Heather Wolpert-Gawron

The Obsession with Self-Quantification and the Consequence in Education

By on October 22, 2013

numbers I recently read a commentary in Time Magazine by Kathleen Parker called, Count Me Out.  It was a fascinating little diatribe about our obsession with self-tracking and quantifying success.  She was looking through the lens of folks who find ways to create data opportunities throughout their everyday lives.

She brings up the way we attach numbers to our reflection, leading to either celebration or self-loathing.  Perhaps it is in tracking points through Weight Watchers, our steps through such products as MyFitnessPal, or our hours of deep sleep using The Jawbone.

This makes me think about data use in education and our country’s obsession with quantifying our kids.  Are we creating a system and a student body of addicts by projecting our own quantitative obsession on our children?  Are we creating addicts for numbers while extinguishing any possible addiction for creativity, risk taking, or critical thought?

Clearly, our adult obsession with data tracking makes some believe that this same tracking of data in students is vital in their own growth.  But the key word here is “adult.”  Adults who track seek out this level of quantification in their lives in order for their selves to feel justified in their efforts.  And as adults they can decide for themselves if this addition is working for the good of themselves or not.  They can seek out this level of numeracy as a form of external motivation, as a sort of badge.  But they’ve learned about the pathway to the badge already.  However, if data is gathered too early, too constantly, then this badge becomes the achievement, and the importance of the process, the journey, is put on the back burner.  In fact, other things are put on the back burner as well.

Character, for instance.  Interpersonal relationships for another.  Internal satisfaction as well.  Some of these adults develop an addiction to the glory of numbers that they believe must be experienced by all.  But is this not, in a way, the logical learners of the multiple intelligences pie dictating the motivational drive for an entire system?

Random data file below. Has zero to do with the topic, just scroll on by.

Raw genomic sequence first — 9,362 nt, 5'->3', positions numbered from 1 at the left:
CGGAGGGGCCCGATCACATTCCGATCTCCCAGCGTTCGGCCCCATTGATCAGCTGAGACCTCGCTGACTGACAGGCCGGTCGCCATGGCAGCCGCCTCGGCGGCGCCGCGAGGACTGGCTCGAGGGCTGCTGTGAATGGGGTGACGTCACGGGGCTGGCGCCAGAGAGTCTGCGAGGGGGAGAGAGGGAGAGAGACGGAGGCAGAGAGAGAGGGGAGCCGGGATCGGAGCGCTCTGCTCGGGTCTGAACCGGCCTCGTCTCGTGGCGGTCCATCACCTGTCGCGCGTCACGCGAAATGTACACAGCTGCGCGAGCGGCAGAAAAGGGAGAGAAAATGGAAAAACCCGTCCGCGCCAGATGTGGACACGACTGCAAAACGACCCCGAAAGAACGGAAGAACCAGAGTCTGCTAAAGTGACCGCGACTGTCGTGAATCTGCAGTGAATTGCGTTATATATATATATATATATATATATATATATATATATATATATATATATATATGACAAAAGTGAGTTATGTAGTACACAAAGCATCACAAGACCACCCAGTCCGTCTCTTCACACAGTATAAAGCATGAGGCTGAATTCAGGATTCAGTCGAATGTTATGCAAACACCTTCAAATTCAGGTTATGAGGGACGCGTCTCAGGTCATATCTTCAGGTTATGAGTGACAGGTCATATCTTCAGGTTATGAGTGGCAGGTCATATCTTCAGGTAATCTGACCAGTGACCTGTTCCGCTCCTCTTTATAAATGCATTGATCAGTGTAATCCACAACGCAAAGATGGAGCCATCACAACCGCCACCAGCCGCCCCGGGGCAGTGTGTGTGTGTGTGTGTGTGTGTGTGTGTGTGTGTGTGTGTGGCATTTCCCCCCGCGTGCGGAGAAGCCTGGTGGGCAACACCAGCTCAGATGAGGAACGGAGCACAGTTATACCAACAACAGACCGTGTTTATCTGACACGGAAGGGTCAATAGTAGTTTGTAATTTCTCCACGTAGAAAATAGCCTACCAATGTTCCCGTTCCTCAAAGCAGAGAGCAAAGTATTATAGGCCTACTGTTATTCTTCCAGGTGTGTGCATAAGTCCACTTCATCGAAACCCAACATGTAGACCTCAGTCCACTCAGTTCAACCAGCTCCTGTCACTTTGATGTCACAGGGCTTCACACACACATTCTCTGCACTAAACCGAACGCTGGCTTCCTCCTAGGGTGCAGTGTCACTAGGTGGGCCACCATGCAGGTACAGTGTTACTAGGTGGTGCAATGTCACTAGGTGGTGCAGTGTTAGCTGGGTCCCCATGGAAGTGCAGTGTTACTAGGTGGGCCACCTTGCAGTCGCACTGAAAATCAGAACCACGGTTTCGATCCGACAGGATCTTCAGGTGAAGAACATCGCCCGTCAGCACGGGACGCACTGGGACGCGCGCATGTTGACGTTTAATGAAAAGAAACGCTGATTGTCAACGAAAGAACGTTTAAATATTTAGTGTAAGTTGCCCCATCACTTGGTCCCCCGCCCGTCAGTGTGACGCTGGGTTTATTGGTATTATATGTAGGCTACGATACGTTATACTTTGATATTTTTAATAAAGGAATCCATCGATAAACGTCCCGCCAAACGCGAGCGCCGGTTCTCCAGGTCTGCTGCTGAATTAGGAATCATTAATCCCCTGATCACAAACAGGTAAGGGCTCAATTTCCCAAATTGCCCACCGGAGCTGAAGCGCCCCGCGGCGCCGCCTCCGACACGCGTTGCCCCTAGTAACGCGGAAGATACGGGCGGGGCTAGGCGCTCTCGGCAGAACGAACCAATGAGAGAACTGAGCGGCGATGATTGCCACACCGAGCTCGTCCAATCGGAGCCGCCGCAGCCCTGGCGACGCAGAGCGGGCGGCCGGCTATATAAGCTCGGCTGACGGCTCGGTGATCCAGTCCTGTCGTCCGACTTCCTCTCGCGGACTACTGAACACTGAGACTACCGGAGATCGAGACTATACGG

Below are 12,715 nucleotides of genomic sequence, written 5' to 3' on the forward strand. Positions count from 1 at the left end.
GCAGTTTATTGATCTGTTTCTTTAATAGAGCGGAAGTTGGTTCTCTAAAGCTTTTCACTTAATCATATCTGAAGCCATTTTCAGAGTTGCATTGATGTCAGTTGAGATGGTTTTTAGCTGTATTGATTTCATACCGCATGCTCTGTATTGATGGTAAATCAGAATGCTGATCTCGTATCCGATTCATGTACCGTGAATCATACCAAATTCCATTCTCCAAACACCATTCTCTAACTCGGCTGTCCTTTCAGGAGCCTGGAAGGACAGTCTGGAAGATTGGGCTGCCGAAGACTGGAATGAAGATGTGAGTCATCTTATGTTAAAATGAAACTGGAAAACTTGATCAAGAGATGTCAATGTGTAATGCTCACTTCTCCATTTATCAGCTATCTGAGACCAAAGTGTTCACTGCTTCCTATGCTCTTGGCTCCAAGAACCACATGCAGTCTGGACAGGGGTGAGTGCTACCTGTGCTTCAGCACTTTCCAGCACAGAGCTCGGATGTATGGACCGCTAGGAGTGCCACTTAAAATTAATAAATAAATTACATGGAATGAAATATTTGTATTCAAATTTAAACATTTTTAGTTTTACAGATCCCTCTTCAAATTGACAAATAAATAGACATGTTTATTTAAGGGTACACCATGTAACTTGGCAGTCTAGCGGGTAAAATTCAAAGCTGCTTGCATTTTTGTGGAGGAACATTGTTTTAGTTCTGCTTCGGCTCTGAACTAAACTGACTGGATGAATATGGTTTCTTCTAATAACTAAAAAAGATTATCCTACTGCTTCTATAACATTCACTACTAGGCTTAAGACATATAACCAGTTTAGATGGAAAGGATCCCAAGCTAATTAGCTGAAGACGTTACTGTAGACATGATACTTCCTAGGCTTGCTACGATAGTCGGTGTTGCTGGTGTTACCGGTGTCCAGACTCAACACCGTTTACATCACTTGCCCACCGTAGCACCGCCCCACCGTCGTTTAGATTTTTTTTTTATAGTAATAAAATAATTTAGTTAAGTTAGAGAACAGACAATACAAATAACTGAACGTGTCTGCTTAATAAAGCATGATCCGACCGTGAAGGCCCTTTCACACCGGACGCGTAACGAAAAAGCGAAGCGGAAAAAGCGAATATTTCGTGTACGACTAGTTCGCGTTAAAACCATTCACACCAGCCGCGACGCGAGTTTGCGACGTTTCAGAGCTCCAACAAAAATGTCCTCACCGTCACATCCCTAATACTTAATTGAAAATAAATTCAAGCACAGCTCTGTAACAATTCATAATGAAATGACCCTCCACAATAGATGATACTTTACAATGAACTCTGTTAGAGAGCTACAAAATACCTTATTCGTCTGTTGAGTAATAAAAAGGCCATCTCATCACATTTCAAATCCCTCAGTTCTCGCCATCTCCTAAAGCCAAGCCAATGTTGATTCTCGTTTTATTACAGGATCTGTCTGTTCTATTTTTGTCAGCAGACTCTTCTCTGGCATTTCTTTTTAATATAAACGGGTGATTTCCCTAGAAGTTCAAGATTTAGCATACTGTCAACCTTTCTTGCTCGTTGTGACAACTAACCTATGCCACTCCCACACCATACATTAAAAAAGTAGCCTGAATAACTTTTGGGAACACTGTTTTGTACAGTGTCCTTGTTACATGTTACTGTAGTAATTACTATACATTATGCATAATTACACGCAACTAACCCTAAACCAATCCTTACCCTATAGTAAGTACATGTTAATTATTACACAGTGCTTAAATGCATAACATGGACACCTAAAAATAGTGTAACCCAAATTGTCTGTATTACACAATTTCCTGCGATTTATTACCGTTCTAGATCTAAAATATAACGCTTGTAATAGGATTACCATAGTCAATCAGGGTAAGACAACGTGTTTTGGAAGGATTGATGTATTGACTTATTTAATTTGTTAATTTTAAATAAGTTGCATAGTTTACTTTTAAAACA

bathroom scale Sure, it feels great to get on that scale after eating healthy for a couple of weeks.  But does that number define you?  There are those who don’t need the scale to feel the difference in how their healthy eating makes them operate.

The data for students, however, has come to define them.  In fact, this resulting obsession with quantifying educational achievement, I would argue, is doing the exact opposite of preparing our students for the world.  Additionally, the attitude in our current policy, since we can’t seem to figure out how to evaluate those other, all-important skills and achievements, is to not evaluate them at all.  This downplays their importance in how we function as a society.

So we do what is easy.  But, it’s results are proving to be disastrous.  In fact, it could be that in identifying student success merely in a quantitative way, and at such a frequent occurrence as we are now seeing in our schools, I would almost call us, adults, pushers.  We aren’t just enabling the addition to numerical values in evaluating ourselves, we are creating its addiction.

Parker admits that these tools and this data changed her life.  But she questions whether it was changed for the better.  She ends her commentary with the following:

“I can feel my passion for self-quantification ebbing.  Partly, this is recognition that those things that bring us satisfaction – loving, giving, allowing our mental fields to lie fallow – are unquantifiable, which is what gives them special status in the well-lived life.  Not knowing, not keeping track, not making endless lists, not charting our sleep and graphing our activities ultimately may prove to be the saner way to live, in countless ways.”

As for me?  I admit that I grew up a bit of an obsessive counter myself.  In elementary school it was tied to the number of chews on each side of my mouth as well as the number of times I erased a mistake on my schoolwork. As an adult, I fought against those tendencies because they had a negative impact on how I perceived myself.  It was an addiction to break.

I believe that there is a place in knowing a student’s level, even in comparison to others, a place for some kind of data and testing in education.  However, I grew out of the perception that I somehow needed to create some kind of number to constantly identify myself.  I grew out of the immaturity that somehow these self-imposed data-driven assessments that happened over and over again, somehow gave me an indication of how I was doing in life as a whole.

I grew up.  And as an educator, I work to help by students be more than me.  I seek to find ways for my students to find quality in life, not necessarily quantity.




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